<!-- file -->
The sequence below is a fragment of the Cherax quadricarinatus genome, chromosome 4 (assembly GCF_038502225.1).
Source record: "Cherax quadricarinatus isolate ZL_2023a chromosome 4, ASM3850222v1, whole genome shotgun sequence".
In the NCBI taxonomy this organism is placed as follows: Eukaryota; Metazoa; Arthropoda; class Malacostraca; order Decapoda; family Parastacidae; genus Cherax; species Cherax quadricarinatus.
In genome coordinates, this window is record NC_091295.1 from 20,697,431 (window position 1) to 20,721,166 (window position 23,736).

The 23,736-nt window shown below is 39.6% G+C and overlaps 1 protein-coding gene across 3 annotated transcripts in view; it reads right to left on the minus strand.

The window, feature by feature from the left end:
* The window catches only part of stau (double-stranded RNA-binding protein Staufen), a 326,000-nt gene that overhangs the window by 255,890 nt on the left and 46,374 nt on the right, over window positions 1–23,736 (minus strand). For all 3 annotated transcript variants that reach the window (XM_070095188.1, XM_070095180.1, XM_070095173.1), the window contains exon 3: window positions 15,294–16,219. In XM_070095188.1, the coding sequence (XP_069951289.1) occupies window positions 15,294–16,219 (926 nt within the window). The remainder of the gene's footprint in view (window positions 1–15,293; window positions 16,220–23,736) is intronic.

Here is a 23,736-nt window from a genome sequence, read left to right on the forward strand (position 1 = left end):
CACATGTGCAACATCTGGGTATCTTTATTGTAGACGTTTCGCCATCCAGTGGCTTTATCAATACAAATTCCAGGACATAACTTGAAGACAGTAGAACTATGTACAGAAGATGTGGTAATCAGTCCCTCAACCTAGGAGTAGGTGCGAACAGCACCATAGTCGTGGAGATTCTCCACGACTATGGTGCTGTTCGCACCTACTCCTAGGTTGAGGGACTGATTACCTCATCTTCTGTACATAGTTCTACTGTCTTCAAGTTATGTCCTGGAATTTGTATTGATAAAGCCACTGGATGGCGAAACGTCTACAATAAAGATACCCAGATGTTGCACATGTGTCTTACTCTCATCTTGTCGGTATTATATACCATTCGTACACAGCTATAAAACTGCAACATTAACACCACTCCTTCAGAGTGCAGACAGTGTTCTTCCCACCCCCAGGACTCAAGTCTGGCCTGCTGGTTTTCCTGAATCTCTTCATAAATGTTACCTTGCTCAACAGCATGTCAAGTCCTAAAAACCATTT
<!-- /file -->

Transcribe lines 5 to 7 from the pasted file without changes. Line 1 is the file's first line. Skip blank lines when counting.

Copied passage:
The 23,736-nt window shown below is 39.6% G+C and overlaps 1 protein-coding gene across 3 annotated transcripts in view; it reads right to left on the minus strand.

The window, feature by feature from the left end:
* The window catches only part of stau (double-stranded RNA-binding protein Staufen), a 326,000-nt gene that overhangs the window by 255,890 nt on the left and 46,374 nt on the right, over window positions 1–23,736 (minus strand). For all 3 annotated transcript variants that reach the window (XM_070095188.1, XM_070095180.1, XM_070095173.1), the window contains exon 3: window positions 15,294–16,219. In XM_070095188.1, the coding sequence (XP_069951289.1) occupies window positions 15,294–16,219 (926 nt within the window). The remainder of the gene's footprint in view (window positions 1–15,293; window positions 16,220–23,736) is intronic.